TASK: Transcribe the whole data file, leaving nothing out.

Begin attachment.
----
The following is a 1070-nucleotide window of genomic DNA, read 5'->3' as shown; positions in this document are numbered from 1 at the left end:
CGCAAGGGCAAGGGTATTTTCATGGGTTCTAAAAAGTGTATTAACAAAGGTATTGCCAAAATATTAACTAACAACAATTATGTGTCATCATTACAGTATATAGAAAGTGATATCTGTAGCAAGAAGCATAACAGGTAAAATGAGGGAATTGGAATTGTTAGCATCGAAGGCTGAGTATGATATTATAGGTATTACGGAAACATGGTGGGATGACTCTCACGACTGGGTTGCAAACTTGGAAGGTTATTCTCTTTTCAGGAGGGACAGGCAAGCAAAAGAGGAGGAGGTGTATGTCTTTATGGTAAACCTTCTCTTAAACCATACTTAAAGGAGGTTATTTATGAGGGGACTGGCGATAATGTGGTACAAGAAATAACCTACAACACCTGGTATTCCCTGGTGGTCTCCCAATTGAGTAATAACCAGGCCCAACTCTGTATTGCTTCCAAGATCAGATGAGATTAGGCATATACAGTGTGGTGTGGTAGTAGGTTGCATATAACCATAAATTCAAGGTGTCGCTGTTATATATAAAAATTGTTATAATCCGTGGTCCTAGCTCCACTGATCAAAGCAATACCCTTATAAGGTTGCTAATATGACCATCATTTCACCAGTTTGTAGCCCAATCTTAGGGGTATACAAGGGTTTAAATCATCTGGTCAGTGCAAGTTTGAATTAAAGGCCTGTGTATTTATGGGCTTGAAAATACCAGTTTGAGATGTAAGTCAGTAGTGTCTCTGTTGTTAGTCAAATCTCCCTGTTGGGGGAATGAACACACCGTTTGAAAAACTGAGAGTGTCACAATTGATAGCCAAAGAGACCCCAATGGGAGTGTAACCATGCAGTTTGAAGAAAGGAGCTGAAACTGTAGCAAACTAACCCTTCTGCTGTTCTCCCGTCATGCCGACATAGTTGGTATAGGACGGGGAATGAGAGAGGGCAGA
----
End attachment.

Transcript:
The following is a 1070-nucleotide window of genomic DNA, read 5'->3' as shown; positions in this document are numbered from 1 at the left end:
CGCAAGGGCAAGGGTATTTTCATGGGTTCTAAAAAGTGTATTAACAAAGGTATTGCCAAAATATTAACTAACAACAATTATGTGTCATCATTACAGTATATAGAAAGTGATATCTGTAGCAAGAAGCATAACAGGTAAAATGAGGGAATTGGAATTGTTAGCATCGAAGGCTGAGTATGATATTATAGGTATTACGGAAACATGGTGGGATGACTCTCACGACTGGGTTGCAAACTTGGAAGGTTATTCTCTTTTCAGGAGGGACAGGCAAGCAAAAGAGGAGGAGGTGTATGTCTTTATGGTAAACCTTCTCTTAAACCATACTTAAAGGAGGTTATTTATGAGGGGACTGGCGATAATGTGGTACAAGAAATAACCTACAACACCTGGTATTCCCTGGTGGTCTCCCAATTGAGTAATAACCAGGCCCAACTCTGTATTGCTTCCAAGATCAGATGAGATTAGGCATATACAGTGTGGTGTGGTAGTAGGTTGCATATAACCATAAATTCAAGGTGTCGCTGTTATATATAAAAATTGTTATAATCCGTGGTCCTAGCTCCACTGATCAAAGCAATACCCTTATAAGGTTGCTAATATGACCATCATTTCACCAGTTTGTAGCCCAATCTTAGGGGTATACAAGGGTTTAAATCATCTGGTCAGTGCAAGTTTGAATTAAAGGCCTGTGTATTTATGGGCTTGAAAATACCAGTTTGAGATGTAAGTCAGTAGTGTCTCTGTTGTTAGTCAAATCTCCCTGTTGGGGGAATGAACACACCGTTTGAAAAACTGAGAGTGTCACAATTGATAGCCAAAGAGACCCCAATGGGAGTGTAACCATGCAGTTTGAAGAAAGGAGCTGAAACTGTAGCAAACTAACCCTTCTGCTGTTCTCCCGTCATGCCGACATAGTTGGTATAGGACGGGGAATGAGAGAGGGCAGA